The Right Ways to Accept Praise From Others

Have you ever found yourself frustrated with life, and someone says the right thing at the right time to change your outlook? On Friday this past week, I received an incredibly humbling surprise at work. Reflecting on it, I was wondering about the right response approach.

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A local executive in my office, from a different functional group, walked into my office unexpectedly. The team atmosphere in my office is great, so his walking in was not out of the norm in our company culture. What was said, and the enthusiasm with which is was said, was not out of the norm either. But it was still, to me, an extremely pleasant surprise!

The project he was coming to talk to me about had been a fantastic growth and experience opportunity, but a tremendous challenge. I was working fairly independently in a new direction and experiencing doubt, imposter syndrome, and fear that I might not be capable. This executive came to share praise for the efforts on this particular project. He noted that the overwhelming success to date on an extremely complicated project was something to be proud of because of how rare this level of success is, even without the inherent complexity. The team had banded together along the way, but the executive was specific about my role on top of praising the team.

How amazing was this! A sweet cap to a week that was challenging because of two sick dogs at home, requiring us to rearrange two work schedules, full site visits for me and experiments for my husband, for vet visits, accompanied by poor nights’ sleep making sure the pups were taken care of.

How to receive praise?

I immediately sent a text to my husband to share the exciting event that had just happened. He was clearly delighted also. On the commuter rail ride home I got a high five (this is how we roll, ha!) and a kiss in congratulations. As we were catching up on this and other events of the day, the thought kept coming back into my head if I had received the praise properly.

Whether at home, socially, or in the workplace, it seems like there is never enough praise or appreciation. Some of this may have to do with how we receive it, and how that impacts how willing someone might be to share it with us. If it seems like someone doesn’t want something, even a good word, why would another person continue to make the effort to give it?

Here are some approaches to receive praise the right way, and to ensure you continue to be recognized for your good work.

Acknowledge the praise

When you receive praise, it is important to acknowledge and accept the praise, first for yourself internally and secondly from the person giving it to you. It feels great to know that someone cares about your success and recognizes your efforts in that success.

Say thank you

This is a simple action that most of us learn as toddlers. Part of the acknowledgment of receiving praise is expressing thanks. Read on for ways to say thank you! When someone shares a kindness, it is important to recognize that compliment or favor. The appreciation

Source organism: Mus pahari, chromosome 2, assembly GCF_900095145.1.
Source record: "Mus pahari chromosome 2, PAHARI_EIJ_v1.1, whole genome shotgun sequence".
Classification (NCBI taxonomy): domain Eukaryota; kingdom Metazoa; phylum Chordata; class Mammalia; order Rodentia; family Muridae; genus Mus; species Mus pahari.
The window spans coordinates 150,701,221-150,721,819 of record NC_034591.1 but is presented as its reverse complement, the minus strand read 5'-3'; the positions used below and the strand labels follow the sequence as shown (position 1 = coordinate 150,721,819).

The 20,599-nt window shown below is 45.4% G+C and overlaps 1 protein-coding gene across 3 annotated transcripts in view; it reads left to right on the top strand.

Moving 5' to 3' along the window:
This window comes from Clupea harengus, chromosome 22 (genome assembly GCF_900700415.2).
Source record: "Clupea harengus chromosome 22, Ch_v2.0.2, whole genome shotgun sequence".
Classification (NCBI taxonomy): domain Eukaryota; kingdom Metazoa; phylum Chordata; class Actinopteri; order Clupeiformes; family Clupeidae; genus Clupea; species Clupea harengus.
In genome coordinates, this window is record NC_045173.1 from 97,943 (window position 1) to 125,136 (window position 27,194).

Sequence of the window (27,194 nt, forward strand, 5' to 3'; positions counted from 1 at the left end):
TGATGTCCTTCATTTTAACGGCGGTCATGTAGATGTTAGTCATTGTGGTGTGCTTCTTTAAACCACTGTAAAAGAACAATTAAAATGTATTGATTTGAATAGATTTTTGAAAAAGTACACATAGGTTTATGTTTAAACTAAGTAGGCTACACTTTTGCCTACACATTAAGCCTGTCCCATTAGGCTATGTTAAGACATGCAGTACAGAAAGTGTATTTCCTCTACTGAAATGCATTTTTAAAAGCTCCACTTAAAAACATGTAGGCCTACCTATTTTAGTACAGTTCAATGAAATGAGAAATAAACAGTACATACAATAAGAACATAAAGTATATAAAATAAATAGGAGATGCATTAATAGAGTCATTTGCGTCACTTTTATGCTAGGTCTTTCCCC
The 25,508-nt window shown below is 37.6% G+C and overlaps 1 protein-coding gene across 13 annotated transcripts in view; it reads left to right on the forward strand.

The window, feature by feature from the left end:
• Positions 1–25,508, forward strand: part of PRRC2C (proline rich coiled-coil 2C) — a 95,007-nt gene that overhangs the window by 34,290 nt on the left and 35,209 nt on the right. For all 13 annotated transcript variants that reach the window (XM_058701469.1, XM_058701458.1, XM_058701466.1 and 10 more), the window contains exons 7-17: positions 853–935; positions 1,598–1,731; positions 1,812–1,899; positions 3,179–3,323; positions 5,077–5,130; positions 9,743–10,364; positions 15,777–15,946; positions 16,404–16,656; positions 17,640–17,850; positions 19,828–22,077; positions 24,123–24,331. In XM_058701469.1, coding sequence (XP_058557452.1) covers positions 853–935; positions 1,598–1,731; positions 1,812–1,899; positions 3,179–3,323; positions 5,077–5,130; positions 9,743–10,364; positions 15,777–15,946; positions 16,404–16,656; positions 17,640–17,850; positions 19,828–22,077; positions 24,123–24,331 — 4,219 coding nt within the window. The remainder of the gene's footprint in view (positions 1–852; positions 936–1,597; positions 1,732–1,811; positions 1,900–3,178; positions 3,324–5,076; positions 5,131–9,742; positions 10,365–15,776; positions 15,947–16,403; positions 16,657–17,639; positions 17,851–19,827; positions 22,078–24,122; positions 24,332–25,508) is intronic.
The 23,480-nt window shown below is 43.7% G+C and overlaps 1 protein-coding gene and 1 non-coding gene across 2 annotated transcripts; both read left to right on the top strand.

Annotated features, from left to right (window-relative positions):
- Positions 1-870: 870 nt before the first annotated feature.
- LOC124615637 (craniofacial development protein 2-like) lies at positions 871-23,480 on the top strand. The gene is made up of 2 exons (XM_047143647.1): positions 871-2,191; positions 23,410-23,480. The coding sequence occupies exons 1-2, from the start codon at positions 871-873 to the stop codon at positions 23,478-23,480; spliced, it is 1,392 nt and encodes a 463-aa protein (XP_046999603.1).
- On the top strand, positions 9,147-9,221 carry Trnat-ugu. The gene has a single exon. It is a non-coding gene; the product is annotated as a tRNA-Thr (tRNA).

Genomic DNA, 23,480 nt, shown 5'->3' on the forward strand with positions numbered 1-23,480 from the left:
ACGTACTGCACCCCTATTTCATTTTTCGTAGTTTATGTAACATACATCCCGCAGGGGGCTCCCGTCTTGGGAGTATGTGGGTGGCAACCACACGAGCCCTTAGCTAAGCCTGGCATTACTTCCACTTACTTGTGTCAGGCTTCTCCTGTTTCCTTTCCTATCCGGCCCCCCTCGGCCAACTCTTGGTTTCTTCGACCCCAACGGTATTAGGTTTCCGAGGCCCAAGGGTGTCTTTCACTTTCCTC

Don’t deflect

Someone is taking the time out of their day to give you praise or thanks for something you did. Unless you didn’t truly play a role at all, the acceptance and thanks will be all you need. When you deflect praise that is rightfully yours, it makes the giver uncomfortable. If someone is uncomfortable, why would they want to give you praise again?

If you truly had nothing to do with the reason for the praise, make sure to recognize the proper people. In the situation where you’re on a team making success happen, allow yourself to accept for yourself and the team. Something like, “thank you, I appreciate you saying that! I’ve been working hard with the team on the execution and Jenny and Andrew really helped make it happen” does just that.

Pass it on if for you and others

Make sure to pass on the praise if you are acknowledged as the leader or part of a team. Be mindful of how other people like to be praised. Some people enjoy public praise in front of their peers, while others are more reserved and private.

Accept the praise as truth

The person giving praise is doing so because they feel you are deserving. If it honestly was no big deal, try revelling (internally!) in the fact that what seems easy or normal for you is impressive to others. Denying the praise is a reflection on the person giving it, insinuating that they are wrong (unless of course, the praise does not reflect the real situation).

Ways to say thank you

One of the many lessons I learned from my grandfather was to be thoughtful about how I said thanks. It assumed the necessity and practice of saying thank you, and recognized the need to acknowledge those who were thanking me.

Try saying:

  • Thank you too! This shows appreciation for the other person and their role in the accomplishment. People are often surprised by this response because they are not expecting to be thanked back!
  • It was my pleasure! If you enjoyed the act that preceded the praise, this phrase can highlight your team-player aspects and show that you are a positive person who cares about contributing to the greater cause.
  • This means a lot to me Expressing your personal feelings can build a relationship because you are open and honest. This is a professional phrase that exhibits vulnerability while saying thank you.

Try avoiding:

  • You’re welcome But, you ask, isn’t this the normal thing to say in American culture? Yes, though it can be improved by some of the above options. By saying “you’re welcome”, it can feel like you’re placing a burden on the other person.